I know how mama looks at the basket she used to carry food to her sister in hospital. Sheâ€™s too strong for tears but I know it has taken time to heal up those wounds. Thereâ€™s the leso too, the one that auntie used while in hospital before she passed on. Mama cannot get herself to use those items and so she keeps them in the lowermost drawer of the chest cabinet. Sometimes we bump into them as we source for storage space and many times I do not know what to say when the topic comes up. Sometimes itâ€™s never easy to talk about someone who has passed on with the bereaved. You donâ€™t know what the right thing to say is and sometimes well meant words can get be misunderstood.
Iâ€™m not sure there are many things that hurt like losing a loved one. Knowing that youâ€™ll never see a person again, at least not in this lifetime, even when there are constant reminders of them is not easy. I want to write about my little joys but many times I do not find it right to celebrate. See, itâ€™s not all rosy growing up. I remember one of my greatest fears as a kid was that I would have to attend funerals of people I knew so well and in retrospect, I totally understand my apprehension. Funerals are never easy even when everyone seems strong. Itâ€™s one of the few times when itâ€™s ok to put on a show; pretend youâ€™re fine for a while but when all is done the vacuum returns. Sometimes itâ€™s the deceasedâ€™s bed or their clothes or even family photos that make it so obvious that someone is missing. With time we learn to live with an extra seat on the dining table although our brains hold memories and reminders that never really fade.
Equally painful is when our loved ones just go missing and we never see them again. We make announcements and look for them in hospitals and later mortuaries but we never find them. We never hear about them and if we do, it is false leads that usually aim to extort money from us. Years go by and though the world may not share our opinions, we still believe that they will walk up to us one day. We believe that itâ€™s not really over until it actually is; until we can ascertain that thereâ€™s no pulse on their necks or their wrists. We move on eventually but we never really write them off because they are family. We keep hoping that nature grants us a chance to at least bury them if we will not have the pleasure of finding them alive.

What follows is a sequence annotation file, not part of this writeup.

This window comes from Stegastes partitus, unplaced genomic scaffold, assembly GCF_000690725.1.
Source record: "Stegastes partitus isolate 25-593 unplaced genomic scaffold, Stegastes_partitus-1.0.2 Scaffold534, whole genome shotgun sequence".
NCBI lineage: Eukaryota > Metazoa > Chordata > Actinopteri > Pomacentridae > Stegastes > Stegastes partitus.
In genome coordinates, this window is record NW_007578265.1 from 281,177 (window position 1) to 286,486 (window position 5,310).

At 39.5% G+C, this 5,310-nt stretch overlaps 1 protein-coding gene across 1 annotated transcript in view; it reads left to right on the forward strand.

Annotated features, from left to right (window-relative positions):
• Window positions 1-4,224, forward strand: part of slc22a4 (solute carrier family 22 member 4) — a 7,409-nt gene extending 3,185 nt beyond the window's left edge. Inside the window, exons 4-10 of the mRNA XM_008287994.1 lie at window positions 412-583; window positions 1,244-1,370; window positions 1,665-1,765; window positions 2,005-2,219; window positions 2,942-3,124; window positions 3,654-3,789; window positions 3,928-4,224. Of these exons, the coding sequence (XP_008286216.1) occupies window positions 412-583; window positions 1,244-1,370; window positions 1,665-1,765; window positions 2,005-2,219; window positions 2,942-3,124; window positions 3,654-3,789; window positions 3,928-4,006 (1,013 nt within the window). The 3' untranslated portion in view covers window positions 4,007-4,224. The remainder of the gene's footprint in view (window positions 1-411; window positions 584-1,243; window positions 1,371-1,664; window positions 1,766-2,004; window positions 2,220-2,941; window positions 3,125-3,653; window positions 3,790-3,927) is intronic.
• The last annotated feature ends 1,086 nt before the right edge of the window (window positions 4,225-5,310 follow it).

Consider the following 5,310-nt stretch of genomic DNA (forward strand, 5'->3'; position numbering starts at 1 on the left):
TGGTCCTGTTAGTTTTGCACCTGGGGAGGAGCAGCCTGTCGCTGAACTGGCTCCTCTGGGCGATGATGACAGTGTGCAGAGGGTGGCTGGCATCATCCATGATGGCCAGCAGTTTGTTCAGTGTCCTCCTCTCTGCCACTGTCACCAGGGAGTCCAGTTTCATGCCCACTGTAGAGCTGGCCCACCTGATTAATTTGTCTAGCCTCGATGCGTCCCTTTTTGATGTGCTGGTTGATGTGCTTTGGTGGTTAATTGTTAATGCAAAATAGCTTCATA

I cringe every time I hear the announcements of a lost child in church or see related posters on the streets. Many times the children have not started school so they only have scanty knowledge of English or Swahili and they may not fluently speak their mother-tongue. The kids may not even know the names of their parent and it may not be easy to retrace their way home if they live in densely populated estates. Usually I hope that the child just got adventurous and went to play in unfamiliar territory and that a Good Samaritan will help them get back home. The bigger problem is that we cannot rule out kidnap or rape or murder until we find the child and these vices majorly cause anxiety amongst the parents. Would parents be a little less apprehensive if good-neighbourliness is upheld by all?
I cannot tell which is easier to deal with between death and having a loved one go missing. At least there is hope that a missing person will be found as opposed to when they are dead but we never get closure until we find them or bury them. Talking about someone who has passed on or gone missing with the bereaved is not any easier. We may not know what the right thing to say is and sometimes statements can be misunderstood. Death is one of those things we donâ€™t want to talk about because it never really gets any easier to lose a loved one however old we get. Maybe we are stronger or God gives us more grace to overcome but it certainly doesnâ€™t get easier.